Meyer could have made this a truly great movie. 'Faster Pussycat, Kill, Kill' meets 'Alien'. The director is a good, competent VERY COMMERCIAL director but Meyer had the fire in the belly. Also his specialty was this sort of sexy death stuff. Could have been truly memorable instead of merely solidly watchable. The movie should have had emphasis squished around here & there; First, we see way too little of young Sil. Her character development needed to be extended by at least a sequence or two. All the neat nuances of daddy (Kingsley) vs daughter conflicts could have been brilliantly riffed on. The young actress (Michelle Williams)was way capable of doing this. All sorts of other delicious bits about the pre-pubescent American girl pop into mind almost unbidden. But no all we get is a little train ride & then the metamorphosis. I shudder to think what old Russ could have made happen here. Second, Grown up Sil's romp thru the LA club scene should have been the whole rest of the movie; death sequence & all. I mean what's up with this cave thing? Caves are such CHEAP sets. When I was dragging scenery around on the old 'Santa Barbara' series they got into a stupid cave thing about the time they canceled it. Half the stuff in the old 'Flash Gordon' movie series was done in cave sets because they're so CHEAP. The final hunt & alien pregnancy thing would have been so wonderfully gory (& incidentally so much better for some great comments on the people mating scene) if staged in disco sets. The alien birth on a bottom lighted & strobed dance floor; WHOA what a cinematic moment. The tyke scuttles off into the shadows. In short the movie had way too modest of a scope. "Don't be no ant man, an ant man has low horizons." My personal favorite Gumpism.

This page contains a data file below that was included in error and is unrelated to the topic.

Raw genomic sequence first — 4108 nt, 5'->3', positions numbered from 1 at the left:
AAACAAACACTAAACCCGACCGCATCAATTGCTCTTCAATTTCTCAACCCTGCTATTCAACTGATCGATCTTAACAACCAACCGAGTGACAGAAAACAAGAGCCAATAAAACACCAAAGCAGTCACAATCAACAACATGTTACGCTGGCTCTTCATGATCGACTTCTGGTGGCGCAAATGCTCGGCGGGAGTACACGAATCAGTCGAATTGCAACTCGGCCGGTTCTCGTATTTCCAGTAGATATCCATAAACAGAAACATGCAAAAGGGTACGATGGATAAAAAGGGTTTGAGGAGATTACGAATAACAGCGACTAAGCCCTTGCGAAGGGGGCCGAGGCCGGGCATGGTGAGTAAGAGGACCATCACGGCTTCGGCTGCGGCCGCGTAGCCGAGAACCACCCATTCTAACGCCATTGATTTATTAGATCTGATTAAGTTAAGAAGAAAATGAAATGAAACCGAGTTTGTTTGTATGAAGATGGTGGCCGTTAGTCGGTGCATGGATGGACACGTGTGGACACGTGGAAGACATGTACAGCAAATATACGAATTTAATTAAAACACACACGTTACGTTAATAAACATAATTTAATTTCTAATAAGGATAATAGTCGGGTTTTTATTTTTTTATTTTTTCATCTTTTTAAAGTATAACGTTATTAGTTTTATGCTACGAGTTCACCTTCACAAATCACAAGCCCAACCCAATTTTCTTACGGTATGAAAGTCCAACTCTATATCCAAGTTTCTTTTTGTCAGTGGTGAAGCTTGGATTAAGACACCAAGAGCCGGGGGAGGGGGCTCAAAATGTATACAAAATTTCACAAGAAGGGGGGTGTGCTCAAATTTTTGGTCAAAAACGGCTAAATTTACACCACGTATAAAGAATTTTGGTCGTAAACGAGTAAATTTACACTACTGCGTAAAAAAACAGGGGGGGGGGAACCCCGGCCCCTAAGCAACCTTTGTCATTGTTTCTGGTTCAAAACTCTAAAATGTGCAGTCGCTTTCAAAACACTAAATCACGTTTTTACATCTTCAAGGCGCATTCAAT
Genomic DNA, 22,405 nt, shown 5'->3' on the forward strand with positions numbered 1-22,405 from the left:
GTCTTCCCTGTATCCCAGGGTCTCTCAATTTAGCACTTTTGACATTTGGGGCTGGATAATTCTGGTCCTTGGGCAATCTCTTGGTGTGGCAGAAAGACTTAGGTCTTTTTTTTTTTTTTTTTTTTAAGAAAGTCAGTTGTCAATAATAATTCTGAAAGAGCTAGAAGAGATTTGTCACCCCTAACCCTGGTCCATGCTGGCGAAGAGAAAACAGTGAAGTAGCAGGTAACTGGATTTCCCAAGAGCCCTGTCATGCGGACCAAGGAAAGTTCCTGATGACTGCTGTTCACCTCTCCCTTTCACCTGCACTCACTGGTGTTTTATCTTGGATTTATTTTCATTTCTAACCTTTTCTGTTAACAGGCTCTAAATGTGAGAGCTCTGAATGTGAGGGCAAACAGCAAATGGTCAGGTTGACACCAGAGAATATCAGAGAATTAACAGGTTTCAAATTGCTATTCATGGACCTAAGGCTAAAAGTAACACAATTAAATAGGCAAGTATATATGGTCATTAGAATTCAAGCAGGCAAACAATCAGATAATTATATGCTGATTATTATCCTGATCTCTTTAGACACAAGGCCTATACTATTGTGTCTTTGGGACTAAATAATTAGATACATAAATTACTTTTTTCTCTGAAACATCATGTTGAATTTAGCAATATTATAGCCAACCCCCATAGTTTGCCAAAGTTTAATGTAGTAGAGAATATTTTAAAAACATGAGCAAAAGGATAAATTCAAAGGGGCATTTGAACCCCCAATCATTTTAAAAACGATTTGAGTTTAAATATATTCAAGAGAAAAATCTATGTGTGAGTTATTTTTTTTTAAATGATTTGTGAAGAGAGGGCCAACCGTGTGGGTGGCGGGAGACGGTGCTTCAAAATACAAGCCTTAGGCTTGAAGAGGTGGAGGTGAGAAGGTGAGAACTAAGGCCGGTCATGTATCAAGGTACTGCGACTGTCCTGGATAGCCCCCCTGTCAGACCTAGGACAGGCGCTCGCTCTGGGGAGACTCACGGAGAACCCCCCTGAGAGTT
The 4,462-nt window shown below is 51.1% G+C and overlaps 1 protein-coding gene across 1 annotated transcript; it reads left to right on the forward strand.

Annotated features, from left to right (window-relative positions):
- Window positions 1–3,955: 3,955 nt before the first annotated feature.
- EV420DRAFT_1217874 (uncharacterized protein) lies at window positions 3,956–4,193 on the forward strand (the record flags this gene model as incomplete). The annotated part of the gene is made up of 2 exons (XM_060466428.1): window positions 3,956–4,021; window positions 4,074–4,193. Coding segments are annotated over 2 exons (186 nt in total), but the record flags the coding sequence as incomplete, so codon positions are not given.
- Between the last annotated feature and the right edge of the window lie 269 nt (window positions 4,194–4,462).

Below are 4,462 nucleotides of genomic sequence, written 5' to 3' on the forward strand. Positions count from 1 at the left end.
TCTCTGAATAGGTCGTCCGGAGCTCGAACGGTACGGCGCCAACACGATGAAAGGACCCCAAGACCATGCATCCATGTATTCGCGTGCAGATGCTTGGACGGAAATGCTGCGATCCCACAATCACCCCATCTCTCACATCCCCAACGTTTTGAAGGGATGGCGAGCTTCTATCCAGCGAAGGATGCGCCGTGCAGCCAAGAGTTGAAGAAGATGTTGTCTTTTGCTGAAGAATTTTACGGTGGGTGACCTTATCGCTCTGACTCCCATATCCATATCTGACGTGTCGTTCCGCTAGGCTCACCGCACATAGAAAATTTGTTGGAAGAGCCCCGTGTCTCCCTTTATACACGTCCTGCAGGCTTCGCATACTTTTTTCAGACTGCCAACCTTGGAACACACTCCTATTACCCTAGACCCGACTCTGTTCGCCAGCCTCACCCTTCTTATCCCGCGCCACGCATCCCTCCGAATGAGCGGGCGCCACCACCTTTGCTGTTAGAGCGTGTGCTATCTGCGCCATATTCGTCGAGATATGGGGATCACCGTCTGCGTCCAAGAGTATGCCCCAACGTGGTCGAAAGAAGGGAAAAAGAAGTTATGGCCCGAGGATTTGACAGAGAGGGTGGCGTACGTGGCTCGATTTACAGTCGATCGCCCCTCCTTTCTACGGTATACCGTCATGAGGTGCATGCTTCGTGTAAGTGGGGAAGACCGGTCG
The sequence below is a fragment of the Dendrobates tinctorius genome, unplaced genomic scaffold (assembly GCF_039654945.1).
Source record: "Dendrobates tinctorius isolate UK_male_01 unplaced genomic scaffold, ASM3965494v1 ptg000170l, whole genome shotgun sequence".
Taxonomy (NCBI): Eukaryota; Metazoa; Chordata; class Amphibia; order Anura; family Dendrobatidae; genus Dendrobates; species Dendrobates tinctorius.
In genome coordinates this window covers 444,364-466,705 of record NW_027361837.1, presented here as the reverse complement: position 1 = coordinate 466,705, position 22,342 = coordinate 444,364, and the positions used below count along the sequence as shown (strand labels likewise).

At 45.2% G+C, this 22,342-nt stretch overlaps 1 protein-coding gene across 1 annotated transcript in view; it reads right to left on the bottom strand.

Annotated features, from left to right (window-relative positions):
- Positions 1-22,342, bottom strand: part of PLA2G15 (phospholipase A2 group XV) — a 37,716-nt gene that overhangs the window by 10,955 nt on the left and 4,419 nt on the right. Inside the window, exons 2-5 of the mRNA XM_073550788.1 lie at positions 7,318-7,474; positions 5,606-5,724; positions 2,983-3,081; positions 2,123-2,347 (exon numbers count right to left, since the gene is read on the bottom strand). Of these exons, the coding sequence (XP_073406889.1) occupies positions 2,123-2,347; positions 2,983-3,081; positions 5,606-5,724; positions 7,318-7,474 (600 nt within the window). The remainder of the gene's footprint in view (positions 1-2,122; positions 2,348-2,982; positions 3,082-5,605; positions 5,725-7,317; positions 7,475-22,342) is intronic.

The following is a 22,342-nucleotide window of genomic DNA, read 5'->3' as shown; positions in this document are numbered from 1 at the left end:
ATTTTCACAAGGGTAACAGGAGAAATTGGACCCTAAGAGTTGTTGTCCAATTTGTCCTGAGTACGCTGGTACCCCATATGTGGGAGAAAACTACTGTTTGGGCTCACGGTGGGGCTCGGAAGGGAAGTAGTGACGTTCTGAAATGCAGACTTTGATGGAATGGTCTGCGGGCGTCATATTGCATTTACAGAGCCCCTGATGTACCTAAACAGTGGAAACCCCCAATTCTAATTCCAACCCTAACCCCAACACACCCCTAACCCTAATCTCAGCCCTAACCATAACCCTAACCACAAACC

1 out of 2 people found the following review useful:
Good Mirror of the 60's, 1 April 2007